Dovish author Yehoshua seems to back Bennett’s West Bank plan
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Dovish author Yehoshua seems to back Bennett’s West Bank plan

Without mentioning right-wing minister's idea, A.B. Yehoshua says he is in favor of citizenship for Area C Palestinians, as two-state solution not feasible due to settlements

Israeli writer A.B. Yehoshua at a writers conference in Jerusalem, February 7, 2013. (Gali Tibbon/AFP/Getty Images via JTA)
Israeli writer A.B. Yehoshua at a writers conference in Jerusalem, February 7, 2013. (Gali Tibbon/AFP/Getty Images via JTA)

JTA — For years, Israeli author A.B. Yehoshua has been fighting for a Palestinian state. For years, right-wing Israeli politician Naftali Bennett has been fighting against one.

But now they agree.

Speaking to Israel’s Army Radio on Monday, Yehoshua made a shocking shift after nearly 50 years of peace activism: “It doesn’t make sense to talk about two states.”

“This solution is made more and more difficult, more and more problematic, and after 50 years it has become even harder because of what’s happening on the ground,” Yehoshua said in an interview marking his 80th birthday. “The solution was made impossible first because of the huge settlements that now require evacuating 450,000 people, which is completely delusional.”

Instead, Yehoshua took a page from the playbook of the Jewish Home party, the most hawkish in the Knesset. Bennett, the party’s chairman, vehemently opposes a two-state solution. He has pushed Israel to annex the portion of the West Bank that includes all Israeli settlements and some 100,000 Palestinians. Called Area C, the region makes up about 60 percent of West Bank land. Bennett’s plan would offer Israeli citizenship to Area C Palestinians.

Construction in the ultra-Orthodox settlement of Beitar Illit, with the Arab village of Wadi Fukin in the foreground, on June 17, 2015 (Nati Shohat/Flash90)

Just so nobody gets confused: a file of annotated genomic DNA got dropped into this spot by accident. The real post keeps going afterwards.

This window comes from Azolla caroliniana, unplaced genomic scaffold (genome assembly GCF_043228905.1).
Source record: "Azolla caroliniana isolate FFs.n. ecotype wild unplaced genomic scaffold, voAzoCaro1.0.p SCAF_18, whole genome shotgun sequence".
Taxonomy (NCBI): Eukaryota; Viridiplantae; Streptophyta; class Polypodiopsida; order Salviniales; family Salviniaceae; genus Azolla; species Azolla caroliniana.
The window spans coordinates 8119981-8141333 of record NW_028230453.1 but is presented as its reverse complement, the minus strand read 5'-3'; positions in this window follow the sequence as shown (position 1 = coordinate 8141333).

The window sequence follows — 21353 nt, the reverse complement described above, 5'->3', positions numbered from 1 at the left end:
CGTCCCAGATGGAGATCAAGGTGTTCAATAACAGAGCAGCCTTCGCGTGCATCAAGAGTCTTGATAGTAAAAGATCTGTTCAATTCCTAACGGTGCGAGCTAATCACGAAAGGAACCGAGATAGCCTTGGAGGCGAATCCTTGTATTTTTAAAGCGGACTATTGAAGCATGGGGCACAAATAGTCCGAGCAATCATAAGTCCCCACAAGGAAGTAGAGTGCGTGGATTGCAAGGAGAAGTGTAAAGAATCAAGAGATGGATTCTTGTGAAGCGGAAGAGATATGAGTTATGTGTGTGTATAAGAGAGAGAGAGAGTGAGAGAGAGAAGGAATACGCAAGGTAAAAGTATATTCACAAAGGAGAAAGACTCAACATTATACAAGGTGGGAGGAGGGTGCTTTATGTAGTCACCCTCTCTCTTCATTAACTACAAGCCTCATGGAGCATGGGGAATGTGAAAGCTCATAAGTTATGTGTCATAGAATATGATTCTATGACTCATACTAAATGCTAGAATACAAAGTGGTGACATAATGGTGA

Construction in the ultra-Orthodox settlement of Beitar Illit, with the Arab village of Wadi Fukin in the foreground, on June 17, 2015 (Nati Shohat/Flash90)

Unlike Bennett, Yehoshua did not call for annexing the area. But he did suggest giving full or partial citizenship to the 100,000 Palestinians who live there.

Given that Jews who live in Area C already are full Israeli citizens, Yehoshua’s proposal ends up sounding a lot like Bennett’s.

“They conflict day and night with the settlers, and they suffer the issue of occupation in the hardest way,” Yehoshua said of Area C Palestinians. “I say to give them residency, like the [Arab] residents of Jerusalem…or even citizenship. That way, you upgrade their position. From the perspective of Israel’s demographics, there’s no problem.”

Yehoshua said his about-face “is not despair. It’s a specific solution to a substantial problem.” He said granting increased rights to Area C Palestinians means giving them benefits like unemployment insurance, Social Security and Israeli wages. Yehoshua sees it as an immediate improvement for some Palestinians, as long as a Palestinian state remains a distant aspiration.

Bennett responded on Twitter, claiming in Hebrew that “A.B. Yehoshua has adopted, in practice, the sovereignty plan I proposed in 2010.”

“This again shows that also the Israeli left are looking for alternatives to the failed idea of a two-state solution,” his spokesperson said in a statement.

Education Minister Naftali Bennett arrives to the weekly cabinet meeting at the Prime Minister's office in Jerusalem on December 18, 2016. (Marc Israel Sellem/Pool/Flash90)
Education Minister Naftali Bennett arrives to the weekly cabinet meeting at the Prime Minister’s office in Jerusalem on December 18, 2016. (Marc Israel Sellem/Pool/Flash90)
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